Terraforming Venus: Floating Cities and Asteroid Impacts

Friday, 25 July 2014 - 12:20PM
Astrobiology
Friday, 25 July 2014 - 12:20PM
Terraforming Venus: Floating Cities and Asteroid Impacts

Could we someday terraform Venus? There are several possible solutions for the (admittedly many) problems associated with living on the unbearably hot planet.

 

While most talk about terraforming known planets focuses on Mars. And while terraforming Mars would undoubtedly be simpler, Venus is actually surprisingly Earth-like. The main obstacles to terraforming this planet include the oppressive atmospheric pressure (a whopping 91 atmospheres), the temperature is far too high (an average of 864 degrees Fahrenheit), and there is no oxygen in the atmosphere. (Plus, it occasionally rains sulfuric acid, so there's that.) This may make Venus sound like a veritable deathtrap, but luckily enough these issues are all connected to the same problem: too much CO2. Here are four proposed solutions to this issue:

 

1) Freeze the whole damn planet

 

[Credit: HDW]

 

Counterintuitively, we may be able to fix the problem of Venus being too hot by making it too cold. If we used some kind of gargantuan solar shade in order to block Venus's sunlight, the atmosphere would cool hundreds of degrees, to the point that the carbon would freeze and literally fall out of the sky, piling up in drifts like a huge snowstorm. The shade would also block solar wind, which would solve the radiation exposure problem. There would be a lot of carbon to somehow dispose of, but the planet may be habitable after this drastic measure.

 

2) Smash it with asteroids

 

[Credit: Wallpaper Sam]

 

This option is exactly what it sounds like. Many scientists have theorized that one could "blast away" Venus's atmosphere by shooting asteroids at it. This is obviously a daunting and impractical task in itself, as each asteroid would likely only eject the atmosphere directly above it, which means it would take many, many asteroids to even begin to eject all of Venus's atmosphere into space. Furthermore, without further intervention, the atmosphere would likely be pulled back into Venus's gravitational field fairly quickly.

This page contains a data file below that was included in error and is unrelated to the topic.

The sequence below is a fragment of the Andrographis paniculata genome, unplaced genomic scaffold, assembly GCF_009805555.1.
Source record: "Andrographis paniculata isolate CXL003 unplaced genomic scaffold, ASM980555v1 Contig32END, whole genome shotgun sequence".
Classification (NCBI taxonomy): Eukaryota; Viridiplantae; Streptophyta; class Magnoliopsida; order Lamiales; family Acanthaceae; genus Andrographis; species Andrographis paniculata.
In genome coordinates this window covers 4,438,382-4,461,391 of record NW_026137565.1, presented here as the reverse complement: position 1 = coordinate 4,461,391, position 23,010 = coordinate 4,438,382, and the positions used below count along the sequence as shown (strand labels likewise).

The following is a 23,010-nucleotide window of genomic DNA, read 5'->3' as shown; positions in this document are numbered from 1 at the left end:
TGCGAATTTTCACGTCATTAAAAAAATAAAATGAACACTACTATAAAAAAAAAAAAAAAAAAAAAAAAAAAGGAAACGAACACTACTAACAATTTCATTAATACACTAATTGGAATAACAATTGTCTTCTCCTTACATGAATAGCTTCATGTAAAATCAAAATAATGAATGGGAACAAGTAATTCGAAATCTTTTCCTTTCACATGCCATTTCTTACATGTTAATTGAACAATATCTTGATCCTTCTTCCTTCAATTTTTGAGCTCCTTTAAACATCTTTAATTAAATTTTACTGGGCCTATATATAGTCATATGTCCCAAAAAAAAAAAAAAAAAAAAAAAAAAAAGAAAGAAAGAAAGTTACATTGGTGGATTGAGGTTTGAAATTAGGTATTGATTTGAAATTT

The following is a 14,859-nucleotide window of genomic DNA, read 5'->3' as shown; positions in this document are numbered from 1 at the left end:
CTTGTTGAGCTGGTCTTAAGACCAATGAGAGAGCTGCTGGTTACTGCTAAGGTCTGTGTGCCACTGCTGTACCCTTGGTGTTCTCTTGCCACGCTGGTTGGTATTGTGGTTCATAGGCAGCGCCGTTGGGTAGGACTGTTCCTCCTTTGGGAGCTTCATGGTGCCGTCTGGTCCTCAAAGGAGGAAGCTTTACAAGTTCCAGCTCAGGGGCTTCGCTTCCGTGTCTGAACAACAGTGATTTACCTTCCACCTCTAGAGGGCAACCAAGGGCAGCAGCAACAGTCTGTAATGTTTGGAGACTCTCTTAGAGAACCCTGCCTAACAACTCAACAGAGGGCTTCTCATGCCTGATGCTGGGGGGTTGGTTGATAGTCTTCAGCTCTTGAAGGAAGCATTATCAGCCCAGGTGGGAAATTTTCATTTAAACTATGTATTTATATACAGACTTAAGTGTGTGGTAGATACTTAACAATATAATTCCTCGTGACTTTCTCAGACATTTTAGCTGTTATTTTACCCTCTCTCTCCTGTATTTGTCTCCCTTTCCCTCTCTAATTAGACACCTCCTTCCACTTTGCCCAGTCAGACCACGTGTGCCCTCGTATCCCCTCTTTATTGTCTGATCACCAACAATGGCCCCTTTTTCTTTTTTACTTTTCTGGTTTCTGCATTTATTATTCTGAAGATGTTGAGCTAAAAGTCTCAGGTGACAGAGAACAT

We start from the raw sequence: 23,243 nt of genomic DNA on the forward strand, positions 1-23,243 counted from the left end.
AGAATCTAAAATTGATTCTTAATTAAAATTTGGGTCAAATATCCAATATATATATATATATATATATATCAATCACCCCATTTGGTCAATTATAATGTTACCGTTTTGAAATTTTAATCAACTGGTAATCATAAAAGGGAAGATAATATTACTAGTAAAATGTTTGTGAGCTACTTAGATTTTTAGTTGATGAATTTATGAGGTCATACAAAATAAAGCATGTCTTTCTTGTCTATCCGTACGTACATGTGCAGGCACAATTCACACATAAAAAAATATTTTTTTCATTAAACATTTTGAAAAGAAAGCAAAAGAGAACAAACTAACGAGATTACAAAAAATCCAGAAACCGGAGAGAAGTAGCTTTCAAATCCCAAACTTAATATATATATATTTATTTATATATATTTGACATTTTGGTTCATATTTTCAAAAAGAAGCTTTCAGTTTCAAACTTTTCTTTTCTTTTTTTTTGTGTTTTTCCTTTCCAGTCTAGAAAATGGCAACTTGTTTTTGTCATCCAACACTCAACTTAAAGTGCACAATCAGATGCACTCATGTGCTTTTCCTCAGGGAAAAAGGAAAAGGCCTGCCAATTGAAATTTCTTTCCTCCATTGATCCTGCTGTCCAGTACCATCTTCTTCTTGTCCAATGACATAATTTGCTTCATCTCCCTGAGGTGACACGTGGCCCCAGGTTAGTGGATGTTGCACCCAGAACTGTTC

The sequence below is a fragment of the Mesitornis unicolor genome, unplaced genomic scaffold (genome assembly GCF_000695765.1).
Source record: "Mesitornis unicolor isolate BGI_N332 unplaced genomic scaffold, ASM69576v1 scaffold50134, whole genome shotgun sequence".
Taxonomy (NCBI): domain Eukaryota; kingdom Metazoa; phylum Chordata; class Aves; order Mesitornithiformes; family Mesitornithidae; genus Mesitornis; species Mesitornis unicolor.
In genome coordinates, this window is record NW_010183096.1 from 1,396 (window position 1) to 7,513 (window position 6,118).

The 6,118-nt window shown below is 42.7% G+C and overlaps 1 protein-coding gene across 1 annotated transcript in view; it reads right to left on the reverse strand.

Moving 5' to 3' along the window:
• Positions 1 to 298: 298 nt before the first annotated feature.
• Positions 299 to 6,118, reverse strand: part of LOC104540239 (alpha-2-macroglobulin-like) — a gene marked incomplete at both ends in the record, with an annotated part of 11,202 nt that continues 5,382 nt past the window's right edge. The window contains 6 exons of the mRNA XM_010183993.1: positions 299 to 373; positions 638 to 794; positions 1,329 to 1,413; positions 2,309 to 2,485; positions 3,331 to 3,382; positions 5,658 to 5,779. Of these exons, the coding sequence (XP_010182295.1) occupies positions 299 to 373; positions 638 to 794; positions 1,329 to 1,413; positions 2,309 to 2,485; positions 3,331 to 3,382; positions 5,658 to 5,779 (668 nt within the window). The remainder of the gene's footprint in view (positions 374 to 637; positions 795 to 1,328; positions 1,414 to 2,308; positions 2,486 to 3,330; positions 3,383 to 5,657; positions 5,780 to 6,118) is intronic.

3) Infect the planet with genetically engineered bacteria

 

[Credit: BBC]

 

Carl Sagan proposed in 1961 that we could genetically engineer bacterial life forms to "fix" carbon on Venus and make the air breathable. Unfortunately, this particular solution has been invalidated by the later discovery that Venus has a much denser atmosphere than we originally thought, and as a result it would quickly convert any carbon that was contained in organic molecules back to carbon dioxide. Also, Venus has no magnetic field, and as a result loses most of its naturally occurring hydrogen to space. As bacteria need hydrogen in order to produce organic molecules, they would need a steady supply of hydrogen in order to process carbon dioxide. Sagan later conceded that this solution would not work, but his groundbreaking theory led to a variation that has thus far not been debunked:

 

4) Floating Cities

 

[Credit: TriStar Pictures]

 

The final option is something of a cheat, but is also wildly entertaining: to build Elysium-style floating cities embedded in the upper atmosphere of Venus. They would run on factories that would split the carbon dioxide in the atmosphere into carbon and oxygen. We could build with the carbon using the two-dimensional material graphene, which is essentially one-atom-thick pure carbon. Then the oxygen would provide breathable air, keep the cities afloat, and block the sunlight, which could cool the planet to livable temperatures.

 

The only problem associated with this scenario involves the length of Venus's day, which is 116 Earth days. Cain proposes that we solve this problem using the same enormous space shade, creating an artificial day/night cycle.

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